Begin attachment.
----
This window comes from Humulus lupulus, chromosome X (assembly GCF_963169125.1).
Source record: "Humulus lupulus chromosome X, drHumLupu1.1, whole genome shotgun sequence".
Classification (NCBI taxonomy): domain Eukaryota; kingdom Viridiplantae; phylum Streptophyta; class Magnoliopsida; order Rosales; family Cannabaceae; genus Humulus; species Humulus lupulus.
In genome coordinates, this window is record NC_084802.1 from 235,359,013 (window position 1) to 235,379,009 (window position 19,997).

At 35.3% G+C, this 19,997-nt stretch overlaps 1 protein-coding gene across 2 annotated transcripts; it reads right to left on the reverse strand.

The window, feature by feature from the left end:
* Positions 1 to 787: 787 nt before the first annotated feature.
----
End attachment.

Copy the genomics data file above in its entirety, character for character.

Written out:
This window comes from Humulus lupulus, chromosome X (assembly GCF_963169125.1).
Source record: "Humulus lupulus chromosome X, drHumLupu1.1, whole genome shotgun sequence".
Classification (NCBI taxonomy): domain Eukaryota; kingdom Viridiplantae; phylum Streptophyta; class Magnoliopsida; order Rosales; family Cannabaceae; genus Humulus; species Humulus lupulus.
In genome coordinates, this window is record NC_084802.1 from 235,359,013 (window position 1) to 235,379,009 (window position 19,997).

At 35.3% G+C, this 19,997-nt stretch overlaps 1 protein-coding gene across 2 annotated transcripts; it reads right to left on the reverse strand.

The window, feature by feature from the left end:
* Positions 1 to 787: 787 nt before the first annotated feature.